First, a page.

Skip to Content

Proposed Rule

Clean Air Act Proposed Full Approval of Operating Permit Program; Mojave Desert Air Quality Management District, CA

Document Details

Information about this document as published in the Federal Register.

Published Document

This document has been published in the Federal Register. Use the PDF linked in the document sidebar for the official electronic format.

Start Preamble


Environmental Protection Agency (EPA).


Proposed rule.


EPA is proposing to fully approve the operating permit program of the Mojave Desert Air Quality Management District (“Mojave” or “District”). The Mojave operating permit program was submitted in response to the directive in the 1990 Clean Air Act (CAA) Amendments that permitting authorities develop, and submit to EPA, programs for issuing operating permits to all major stationary sources and to certain other sources within the permitting authorities' jurisdiction. EPA granted interim approval to the Mojave operating permit program on February 5, 1996, but listed conditions that Mojave's program would be required to meet for full approval. Mojave has revised its program to satisfy the conditions of the interim approval. Thus, this action proposes full approval of the Mojave operating permit program as a result of those revisions.


Comments on the proposed full approval discussed in this proposed action must be received in writing by November 19, 2001.


Written comments on this action should be addressed to Gerardo Rios, Acting Chief, Permits Office, Air Division (AIR-3), EPA Region IX, 75 Hawthorne Street, San Francisco, California, 94105. You can inspect copies of Mojave's submittals, and other supporting documentation relevant to Start Printed Page 53164this action, during normal business hours at Air Division, EPA Region 9, 75 Hawthorne Street, San Francisco, California, 94105.

You may also see copies of the submitted operating permit program at the following locations:

California Air Resources Board, Stationary Source Division, Rule Evaluation Section, 1001 “I” Street, Sacramento, CA 95814.

The Mojave Desert Air Quality Management District, 14306 Park Avenue, Victorville, CA 92392.

A electronic copy of Mojave's operating permit program rules may be available via the Internet at​drdb/​moj/​cur.htm. However, the online version of these rules may be different from the version submitted to EPA for approval. Readers are cautioned to verify that the amended dates of the rules listed are the same as those for the rules submitted to EPA for approval (June 4, 2001). The official submittal is available only at the three addresses listed above.

Start Further Info


Roger Kohn, EPA Region IX, Permits Office (AIR-3), U.S. Environmental Protection Agency, Region IX, (415) 744-1238 or

End Further Info End Preamble Start Supplemental Information


This section provides additional information by addressing the following questions:

What is the operating permit program?

What is being addressed in this document?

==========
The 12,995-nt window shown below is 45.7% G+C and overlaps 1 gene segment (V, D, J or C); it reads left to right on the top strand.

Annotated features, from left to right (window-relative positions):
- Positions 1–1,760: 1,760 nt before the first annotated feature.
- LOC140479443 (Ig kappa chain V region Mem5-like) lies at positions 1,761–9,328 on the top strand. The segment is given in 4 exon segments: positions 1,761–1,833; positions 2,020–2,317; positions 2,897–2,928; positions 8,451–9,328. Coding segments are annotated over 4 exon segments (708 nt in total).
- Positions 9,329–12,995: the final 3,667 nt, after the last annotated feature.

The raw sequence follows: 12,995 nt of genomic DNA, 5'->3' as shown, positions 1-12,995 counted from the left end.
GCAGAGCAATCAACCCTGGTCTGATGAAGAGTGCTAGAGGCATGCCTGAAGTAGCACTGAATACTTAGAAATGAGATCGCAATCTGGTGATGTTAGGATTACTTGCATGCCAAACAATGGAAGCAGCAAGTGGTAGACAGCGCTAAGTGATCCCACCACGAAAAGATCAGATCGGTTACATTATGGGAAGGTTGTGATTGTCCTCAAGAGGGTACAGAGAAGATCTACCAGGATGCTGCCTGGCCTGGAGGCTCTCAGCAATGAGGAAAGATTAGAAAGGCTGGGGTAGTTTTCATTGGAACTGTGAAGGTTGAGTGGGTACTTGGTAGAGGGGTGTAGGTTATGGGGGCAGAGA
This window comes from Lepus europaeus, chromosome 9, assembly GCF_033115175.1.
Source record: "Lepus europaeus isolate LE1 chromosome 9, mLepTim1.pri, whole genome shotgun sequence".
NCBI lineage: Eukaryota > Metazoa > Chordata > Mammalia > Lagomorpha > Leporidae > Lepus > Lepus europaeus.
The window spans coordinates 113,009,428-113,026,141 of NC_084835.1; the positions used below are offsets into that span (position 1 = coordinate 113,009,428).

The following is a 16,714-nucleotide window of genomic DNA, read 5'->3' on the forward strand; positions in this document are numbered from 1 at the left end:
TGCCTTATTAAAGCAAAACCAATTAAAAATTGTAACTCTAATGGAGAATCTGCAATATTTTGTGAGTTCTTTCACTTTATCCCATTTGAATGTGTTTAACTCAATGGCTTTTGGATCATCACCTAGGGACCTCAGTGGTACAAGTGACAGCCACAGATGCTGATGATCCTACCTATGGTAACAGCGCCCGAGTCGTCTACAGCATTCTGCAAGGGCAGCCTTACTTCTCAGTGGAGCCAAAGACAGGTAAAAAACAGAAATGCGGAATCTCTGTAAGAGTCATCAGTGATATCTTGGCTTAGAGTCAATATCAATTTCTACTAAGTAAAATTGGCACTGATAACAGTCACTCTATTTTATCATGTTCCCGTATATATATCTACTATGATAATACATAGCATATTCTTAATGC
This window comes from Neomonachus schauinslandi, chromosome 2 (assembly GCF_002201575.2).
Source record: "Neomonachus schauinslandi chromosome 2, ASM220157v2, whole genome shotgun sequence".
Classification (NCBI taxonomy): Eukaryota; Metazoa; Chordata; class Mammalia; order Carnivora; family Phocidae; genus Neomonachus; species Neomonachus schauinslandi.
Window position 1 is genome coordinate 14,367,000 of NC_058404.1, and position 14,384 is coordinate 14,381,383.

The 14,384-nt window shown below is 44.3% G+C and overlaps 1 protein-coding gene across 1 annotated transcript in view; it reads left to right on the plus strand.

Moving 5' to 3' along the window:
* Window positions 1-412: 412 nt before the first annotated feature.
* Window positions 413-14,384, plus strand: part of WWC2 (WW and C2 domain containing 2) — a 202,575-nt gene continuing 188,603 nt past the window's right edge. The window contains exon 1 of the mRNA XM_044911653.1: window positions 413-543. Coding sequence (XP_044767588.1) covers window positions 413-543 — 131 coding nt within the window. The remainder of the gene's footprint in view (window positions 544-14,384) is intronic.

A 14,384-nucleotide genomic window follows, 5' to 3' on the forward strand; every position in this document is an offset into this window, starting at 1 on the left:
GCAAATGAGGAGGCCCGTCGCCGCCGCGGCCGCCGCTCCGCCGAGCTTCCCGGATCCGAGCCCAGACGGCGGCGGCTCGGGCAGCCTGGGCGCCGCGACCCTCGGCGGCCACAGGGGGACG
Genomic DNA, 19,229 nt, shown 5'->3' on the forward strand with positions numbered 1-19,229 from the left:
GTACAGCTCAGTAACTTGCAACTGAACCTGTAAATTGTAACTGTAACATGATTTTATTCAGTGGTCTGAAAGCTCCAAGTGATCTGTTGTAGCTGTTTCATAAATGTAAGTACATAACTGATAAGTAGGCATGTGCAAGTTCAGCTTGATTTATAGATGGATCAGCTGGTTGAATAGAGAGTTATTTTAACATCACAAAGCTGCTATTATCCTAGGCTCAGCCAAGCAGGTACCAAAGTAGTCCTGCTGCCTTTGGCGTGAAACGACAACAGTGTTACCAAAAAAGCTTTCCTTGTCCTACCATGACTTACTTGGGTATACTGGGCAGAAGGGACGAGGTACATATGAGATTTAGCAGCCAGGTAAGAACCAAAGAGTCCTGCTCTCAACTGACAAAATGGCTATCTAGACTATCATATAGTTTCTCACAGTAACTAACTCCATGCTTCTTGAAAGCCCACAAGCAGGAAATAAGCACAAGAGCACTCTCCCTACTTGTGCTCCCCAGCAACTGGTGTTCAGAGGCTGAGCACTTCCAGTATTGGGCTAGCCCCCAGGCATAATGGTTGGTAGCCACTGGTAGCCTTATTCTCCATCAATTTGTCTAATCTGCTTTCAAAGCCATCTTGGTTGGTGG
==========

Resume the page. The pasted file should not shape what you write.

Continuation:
Are there other issues with the program?

What are the program changes that EPA is proposing to approve?

What is involved in this proposed action?

What Is the Operating Permit Program?

Title V of the CAA Amendments of 1990 required all state and local permitting authorities to develop operating permit programs that met certain federal criteria. In implementing the operating permit programs, the permitting authorities require certain sources of air pollution to obtain permits that contain all applicable requirements under the CAA. The focus of the operating permit program is to improve enforcement by issuing each source a permit that consolidates all of the applicable CAA requirements into a federally enforceable document. By consolidating all of the applicable requirements for a facility, the source, the public, and the permitting authorities can more easily determine what CAA requirements apply and how compliance with those requirements is determined.

Sources required to obtain an operating permit under this program include “major” sources of air pollution and certain other sources specified in the CAA or in EPA's implementing regulations. For example, all sources regulated under the acid rain program, regardless of size, must obtain permits. Examples of major sources include those that have the potential to emit 100 tons per year or more of volatile organic compounds, carbon monoxide, lead, sulfur dioxide, nitrogen oxides (NOX), or particulate matter (PM10); those that emit 10 tons per year of any single hazardous air pollutant (specifically listed under the CAA); or those that emit 25 tons per year or more of a combination of hazardous air pollutants (HAPs). In areas that are not meeting the National Ambient Air Quality Standards for ozone, carbon monoxide, or particulate matter, major sources are defined by the gravity of the nonattainment classification. For example, in ozone nonattainment areas classified as “severe,” major sources include those with the potential of emitting 25 tons per year or more of volatile organic compounds or nitrogen oxides. Part of Mojave is located in an area designated as severe nonattainment for ozone. Hence, the potential to emit threshold for major sources in that area is 25 tons per year or more of volatile organic compounds or nitrogen oxides.